The big news for gamers—aside from holograms—is that Windows 10 will not only support multiplayer gaming between Xbox One and PC, but allow you to stream Xbox One games locally to PCs or tablets.

Which is all well and good for Xbox fans, but where does that leave PC gamers, especially ones who don’t particularly care about Xbox?

Read the rest of this entry »

, , , , , , .

134 Comments »

Infinifactory: Early Access Impressions

By John Walker on January 22nd, 2015.

Oh my goodness, Infinifactory is difficult.

Read the rest of this entry »

, , , , , .

39 Comments »

Hands On With HoloLens And Augmented Reality Minecraft

By Laura Hudson on January 22nd, 2015.

“Is it real?” I ask. I’m looking around at the landscape of Mars, where a dusty, rocky desert stretches in every direction, reddish mountains rising in the distance. It looks so vivid, so strangely plausible that it’s hard to believe that I’m actually looking at the surface of another planet and not the set of a sci-fi movie.

The gentleman who works for Microsoft assure me that it is, in fact, real—depending on how you think about it. I’m currently wearing a prototype version of the HoloLens, a new augmented reality headset announced yesterday by Microsoft, and exploring real three-dimensional images collected from the Mars Curiosity rover using a tool called OnSight.

Read the rest of this entry »

, , , , .

106 Comments »

Hello, I Have Anxiety Disorder – And Gaming Helps

By John Walker on January 22nd, 2015.

I have generalised anxiety disorder. It’s a condition that falls under “anxiety disorders”, which also includes OCD, despite more often being categorised under “depression”. It sort of fits with both. It’s an obsessive condition that causes someone to be unable to control their fear, to become entangled in irrational and debilitating worry, and at its extreme, to be afflicted by horrible intrusive thoughts.

I’ve had AD since I was in my early 20s, undiagnosed until my late 20s. Those were some fairly horrendous times, not being able to understand why I couldn’t cope with basic situations, and utterly terrified that the awful thoughts I was having might be real. Too scared to tell anyone, and too fearful that if I did I’d be feared, I suffered badly. As it turned out, it was telling someone, anyone, that was the first step to getting a great deal better.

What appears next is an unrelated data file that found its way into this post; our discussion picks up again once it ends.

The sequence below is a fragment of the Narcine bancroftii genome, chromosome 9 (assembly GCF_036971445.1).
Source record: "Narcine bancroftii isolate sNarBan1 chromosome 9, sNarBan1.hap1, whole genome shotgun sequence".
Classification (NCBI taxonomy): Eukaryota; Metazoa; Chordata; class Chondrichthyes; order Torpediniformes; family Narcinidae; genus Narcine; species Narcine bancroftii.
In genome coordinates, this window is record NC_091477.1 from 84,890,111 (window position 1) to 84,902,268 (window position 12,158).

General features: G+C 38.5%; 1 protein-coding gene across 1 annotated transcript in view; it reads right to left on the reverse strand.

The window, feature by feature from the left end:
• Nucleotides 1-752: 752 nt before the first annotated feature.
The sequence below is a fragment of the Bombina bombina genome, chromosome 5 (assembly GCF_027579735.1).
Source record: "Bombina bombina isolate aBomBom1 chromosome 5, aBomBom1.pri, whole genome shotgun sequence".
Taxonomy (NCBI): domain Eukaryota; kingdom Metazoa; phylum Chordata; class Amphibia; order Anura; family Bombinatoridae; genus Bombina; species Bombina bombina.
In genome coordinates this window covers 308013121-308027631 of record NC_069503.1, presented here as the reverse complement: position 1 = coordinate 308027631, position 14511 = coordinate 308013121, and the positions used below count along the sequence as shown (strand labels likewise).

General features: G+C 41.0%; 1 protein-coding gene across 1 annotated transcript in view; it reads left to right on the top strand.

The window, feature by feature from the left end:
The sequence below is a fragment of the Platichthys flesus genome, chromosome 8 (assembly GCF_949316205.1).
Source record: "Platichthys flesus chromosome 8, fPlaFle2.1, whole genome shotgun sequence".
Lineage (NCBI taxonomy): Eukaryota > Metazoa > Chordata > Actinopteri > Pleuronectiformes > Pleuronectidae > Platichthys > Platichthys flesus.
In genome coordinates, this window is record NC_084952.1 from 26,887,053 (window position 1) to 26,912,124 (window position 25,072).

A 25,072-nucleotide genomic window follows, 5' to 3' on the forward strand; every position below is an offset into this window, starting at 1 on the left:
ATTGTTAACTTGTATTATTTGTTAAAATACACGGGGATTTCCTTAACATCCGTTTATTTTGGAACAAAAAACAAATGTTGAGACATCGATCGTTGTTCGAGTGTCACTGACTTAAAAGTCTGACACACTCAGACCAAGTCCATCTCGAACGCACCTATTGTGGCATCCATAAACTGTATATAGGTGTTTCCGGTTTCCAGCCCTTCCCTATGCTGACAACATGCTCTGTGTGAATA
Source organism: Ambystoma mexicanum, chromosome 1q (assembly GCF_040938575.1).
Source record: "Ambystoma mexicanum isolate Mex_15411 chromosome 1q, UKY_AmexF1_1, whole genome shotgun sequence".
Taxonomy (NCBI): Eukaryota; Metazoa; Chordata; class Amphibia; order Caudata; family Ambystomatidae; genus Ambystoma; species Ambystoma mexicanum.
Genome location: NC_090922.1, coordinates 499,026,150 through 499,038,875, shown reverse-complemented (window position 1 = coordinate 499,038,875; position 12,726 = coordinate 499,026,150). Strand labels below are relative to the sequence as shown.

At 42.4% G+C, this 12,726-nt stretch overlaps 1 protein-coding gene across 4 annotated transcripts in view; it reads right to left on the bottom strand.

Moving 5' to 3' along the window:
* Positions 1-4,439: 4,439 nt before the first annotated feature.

Read the rest of this entry »

, , , .

129 Comments »

Basic Smite Builds: Krett’s Quick And Dirty Guide

By Philippa Warr on January 21st, 2015.

Smite builds

Fun fact: we have a monstrously large article coming up which goes into a lot of detail about Smite builds thanks to expert and analyst James ‘Krett’ Horgan. BUT because you might also want build info to hand in a quick and easy-to-digest format we’ve made this – a separate Smite build cheat sheet with the bare bones information.

The idea here is not to be exhaustive but to give new players a basic structures for item builds on each character class so you don’t feel lost. Then you can start to play around with your own ideas, fill in the blanks, or tweak some of the items to fit specific situations. For a more in-depth look and to see how items work together check out the monsterpiece which will be going up as Dote Night’s first real foray into the world of other MOBAs.

Read the rest of this entry »

, , , , .

4 Comments »

First Look: Battlefleet Gothic – Armada

By Adam Smith on January 21st, 2015.

The news that an adaptation of Games Workshop’s Battlefleet Gothic was in development made for happy reading last week but solid facts were thin on the ground. We knew that the game would be real-time rather than turn-based, which was cause for concern in some quarters, and that four factions would be available. Now, following a meeting with the developers yesterday, I have all of the details necessary to soothe concerns. Armada is packed with clever ideas and I’ve dissected them below.

Read the rest of this entry »

, , , , , , .

49 Comments »

Lo-Fi Let’s Play: Where In The World Is Carmen Sandiego?

By Leigh Alexander on January 21st, 2015.

I’ve been doing a series of Let’s Play videos exploring old adventures, text games and lost design forms from the 1980s Apple IIe and Commodore 64 era and beyond. In a time when young men shout over new action games, I will talk softly over strange old ones.

When it comes to my Lo-Fi Let’s Play series, I have just a few hard-and-fast rules. One: No twitch, no arcade. Two: No hits. Don’t ask me to play Monkey Island and King’s Quest unless it’s New Year’s Eve and you’re paying for my party, so to speak.

But today, I buckled. It’s the season for copious work travel, conferences and speaking engagements, and when I found myself in a Helsinki airport on the way to Malta with an hour to kill, I got this itch. In the car to the airport, the Finnish cab driver was scrolling through his dashboard computer, trying to find Malta on the map, I think so that he could tell me how much more daylight I could expect there than here, when the sun has set each day at 3:30 PM after cold-rinsed mornings of perfectly-white skies. Here, I took a jog to the sea, or what I thought was the sea. What are these snowfields, I wondered? Oh, it is the sea, totally frozen.

Read the rest of this entry »

, , , , .

14 Comments »

Cardboard Children – Lords of Vegas

By Robert Florence on January 20th, 2015.

Hello youse.

Sometimes you look at a board game’s box and you say to yourself “I am never going to roar and pump my fist in the face of my enemies playing this thing.” Some games look like fist pumpers, and some just don’t. Lords of Vegas doesn’t look like a fist pumper at all. It’s all BUILD CASINOS and EXPAND YOUR INFLUENCE and MAKE MONEY. Where exactly in all of that are you going to pump a fist?

Read the rest of this entry »

, , , .

14 Comments »